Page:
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I knew early in my career that fun was the key. I could feel it in my gut, but I could also see it training rooms and call centers. When I ran the reports it clearly showed that the teams that had fun while learning performed better. Period.
Now I know that there is science and research to back up why learning and fun belong together. Here are a few compelling bits of research in a handy to reference (and easy to share) infographic.
I have a love/hate relationship with planning.
My inner rebel thinks plans are dumb. My instinct is to be spontaneous, go with the flow, just let things happen. Jump and a net will appear.
My inner organizer thinks plans are necessary. I like knowing where I am going and when. I like that everything in my office has a place.
Generally, I have struck a nice balance between these two opposing viewpoints. For example, I am an excellent navigator because I have driven every possible route from A to B. Accident up ahead? No problem, I know at least 6 other ways to get there! That last sentence is indicative of how the solution can become the problem. If there are 6 different ways to go, how do I choose? Which one is best? Why should I limit myself to just one?
When it comes time to plan something important like a product launch or a marketing strategy, procrastination and decision paralysis kick in. I love plans so why do I hate planning so much? I decided to dig deep and get to the root of my resistance. I know that having a strategy in place will only benefit my business development in 2017 but the idea of sitting down typing it all out? Uck. Not interested.
Plans seem so finite and inflexible. It sets up a pass or fail scenario. It either works or it doesn’t. When a plan doesn’t work, we say go back to the drawing board which implies that we throw the whole thing out and start all over again. And that is daunting. I much prefer the idea of keeping what works and changing only the parts that don’t. And that is when it hit me.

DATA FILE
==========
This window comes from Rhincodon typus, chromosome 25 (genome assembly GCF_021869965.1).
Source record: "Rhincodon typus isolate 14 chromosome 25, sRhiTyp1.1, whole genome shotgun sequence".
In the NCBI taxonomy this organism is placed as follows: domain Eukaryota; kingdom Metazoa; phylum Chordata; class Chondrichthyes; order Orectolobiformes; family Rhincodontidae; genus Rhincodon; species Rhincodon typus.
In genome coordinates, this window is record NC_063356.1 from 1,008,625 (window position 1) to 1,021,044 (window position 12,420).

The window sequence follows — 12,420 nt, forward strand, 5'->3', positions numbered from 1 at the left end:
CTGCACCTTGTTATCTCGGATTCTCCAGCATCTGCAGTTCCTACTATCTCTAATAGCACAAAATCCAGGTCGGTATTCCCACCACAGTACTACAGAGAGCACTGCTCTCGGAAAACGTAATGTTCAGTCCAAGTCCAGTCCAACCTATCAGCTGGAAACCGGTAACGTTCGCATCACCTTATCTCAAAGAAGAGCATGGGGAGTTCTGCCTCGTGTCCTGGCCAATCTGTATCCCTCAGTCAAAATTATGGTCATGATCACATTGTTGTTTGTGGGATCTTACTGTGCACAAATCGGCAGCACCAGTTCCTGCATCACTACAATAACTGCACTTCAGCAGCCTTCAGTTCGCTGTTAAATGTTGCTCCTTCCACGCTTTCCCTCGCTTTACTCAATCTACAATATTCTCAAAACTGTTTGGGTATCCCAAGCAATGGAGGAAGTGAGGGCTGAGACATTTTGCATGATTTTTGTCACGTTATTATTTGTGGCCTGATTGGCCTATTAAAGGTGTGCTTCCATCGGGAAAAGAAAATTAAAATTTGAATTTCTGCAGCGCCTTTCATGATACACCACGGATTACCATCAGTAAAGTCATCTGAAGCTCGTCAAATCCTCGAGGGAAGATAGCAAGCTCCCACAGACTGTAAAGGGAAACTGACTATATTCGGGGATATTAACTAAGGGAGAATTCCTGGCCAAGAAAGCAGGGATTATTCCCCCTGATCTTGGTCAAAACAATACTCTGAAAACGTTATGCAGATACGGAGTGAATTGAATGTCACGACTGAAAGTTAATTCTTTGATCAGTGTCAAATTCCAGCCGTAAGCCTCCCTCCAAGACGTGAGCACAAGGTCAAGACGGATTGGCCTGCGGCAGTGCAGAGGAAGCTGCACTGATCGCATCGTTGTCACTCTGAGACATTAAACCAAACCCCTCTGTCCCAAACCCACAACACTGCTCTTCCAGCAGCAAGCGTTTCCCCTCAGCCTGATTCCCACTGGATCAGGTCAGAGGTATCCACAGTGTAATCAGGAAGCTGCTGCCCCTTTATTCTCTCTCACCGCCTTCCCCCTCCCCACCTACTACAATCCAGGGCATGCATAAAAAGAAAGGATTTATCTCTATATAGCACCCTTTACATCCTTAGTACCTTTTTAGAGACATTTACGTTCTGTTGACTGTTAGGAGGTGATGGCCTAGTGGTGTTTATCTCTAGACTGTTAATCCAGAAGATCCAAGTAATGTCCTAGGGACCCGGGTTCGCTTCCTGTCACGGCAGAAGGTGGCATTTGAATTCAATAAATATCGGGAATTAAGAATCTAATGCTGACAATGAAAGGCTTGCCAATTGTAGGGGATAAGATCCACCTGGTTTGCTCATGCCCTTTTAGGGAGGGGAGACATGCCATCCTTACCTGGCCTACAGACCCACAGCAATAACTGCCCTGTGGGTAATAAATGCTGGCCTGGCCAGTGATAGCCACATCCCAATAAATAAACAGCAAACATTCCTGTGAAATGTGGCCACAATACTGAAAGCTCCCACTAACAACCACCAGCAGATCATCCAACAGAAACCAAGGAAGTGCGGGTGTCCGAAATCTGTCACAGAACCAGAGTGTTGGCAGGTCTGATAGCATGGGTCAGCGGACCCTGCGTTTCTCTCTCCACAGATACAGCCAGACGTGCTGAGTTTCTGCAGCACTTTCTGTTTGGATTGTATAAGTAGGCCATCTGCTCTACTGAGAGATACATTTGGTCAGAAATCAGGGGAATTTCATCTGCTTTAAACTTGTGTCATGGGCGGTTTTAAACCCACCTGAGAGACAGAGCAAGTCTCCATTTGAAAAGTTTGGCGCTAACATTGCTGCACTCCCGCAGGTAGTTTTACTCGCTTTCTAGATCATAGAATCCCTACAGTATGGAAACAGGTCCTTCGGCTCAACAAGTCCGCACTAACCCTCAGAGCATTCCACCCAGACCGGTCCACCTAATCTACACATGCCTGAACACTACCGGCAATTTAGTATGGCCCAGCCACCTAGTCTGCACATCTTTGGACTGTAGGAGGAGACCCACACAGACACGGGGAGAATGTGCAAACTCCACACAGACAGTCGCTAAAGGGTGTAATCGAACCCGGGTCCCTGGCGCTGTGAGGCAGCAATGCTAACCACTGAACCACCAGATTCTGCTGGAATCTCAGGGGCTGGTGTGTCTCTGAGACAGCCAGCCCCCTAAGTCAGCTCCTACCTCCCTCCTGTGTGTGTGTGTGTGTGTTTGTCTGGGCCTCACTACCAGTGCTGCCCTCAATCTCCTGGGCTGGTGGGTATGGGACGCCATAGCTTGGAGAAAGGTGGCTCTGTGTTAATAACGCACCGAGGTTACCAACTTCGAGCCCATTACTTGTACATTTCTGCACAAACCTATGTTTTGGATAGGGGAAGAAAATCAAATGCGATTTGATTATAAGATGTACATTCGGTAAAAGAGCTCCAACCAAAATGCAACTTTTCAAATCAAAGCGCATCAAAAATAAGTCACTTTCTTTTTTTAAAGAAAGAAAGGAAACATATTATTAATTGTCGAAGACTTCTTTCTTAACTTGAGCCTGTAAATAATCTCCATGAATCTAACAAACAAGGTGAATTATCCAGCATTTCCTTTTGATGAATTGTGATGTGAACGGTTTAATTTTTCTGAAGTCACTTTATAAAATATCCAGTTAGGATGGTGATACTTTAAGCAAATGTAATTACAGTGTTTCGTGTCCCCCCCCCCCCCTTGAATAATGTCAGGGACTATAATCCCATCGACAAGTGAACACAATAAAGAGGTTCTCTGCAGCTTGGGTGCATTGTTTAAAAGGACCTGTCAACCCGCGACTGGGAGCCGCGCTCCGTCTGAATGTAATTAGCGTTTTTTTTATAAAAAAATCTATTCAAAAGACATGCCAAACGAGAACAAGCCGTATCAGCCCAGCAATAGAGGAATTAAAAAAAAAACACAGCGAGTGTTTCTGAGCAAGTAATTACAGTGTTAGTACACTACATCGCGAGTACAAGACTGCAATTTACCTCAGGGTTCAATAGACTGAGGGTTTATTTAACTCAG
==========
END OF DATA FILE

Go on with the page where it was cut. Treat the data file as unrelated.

I don’t need a plan. I need a DESIGN.
Plans are linear - there is a start and a finish. But design models, at least all the ones I’ve worked with in the past, are circular. They have a process for change built into them. There is no pass or fail. It is expected that things will change and evolve and you will make updates and adjustments and keep moving forward.
No more going back to the drawing board.
There are a lot of great design models out there (ADDIE, SAM, AGILE, SCRUM just to name a few) But many of them were too step-heavy for me; I wanted something simple. So, I created my own.
I realized that like many people, I spent more time planning then acting. WHICH DEFEATS THE PURPOSE OF A PLAN. The idea is to spend most of my time DOING not planning to do. Here is how I will break down my time:
This simple design model will serve as my reminder that the real value is in the doing, not in the planning. And that just because something didn’t work it doesn’t mean I scrap the entire thing and “go back to the drawing board.” Refine. Re-execute. Keep moving forward.
So, I am not making any plans for 2017. But I’ve got a fantastic design. A design that keeps me focused on where I am going but allows for some detours along the way.
After all, I am an excellent navigator.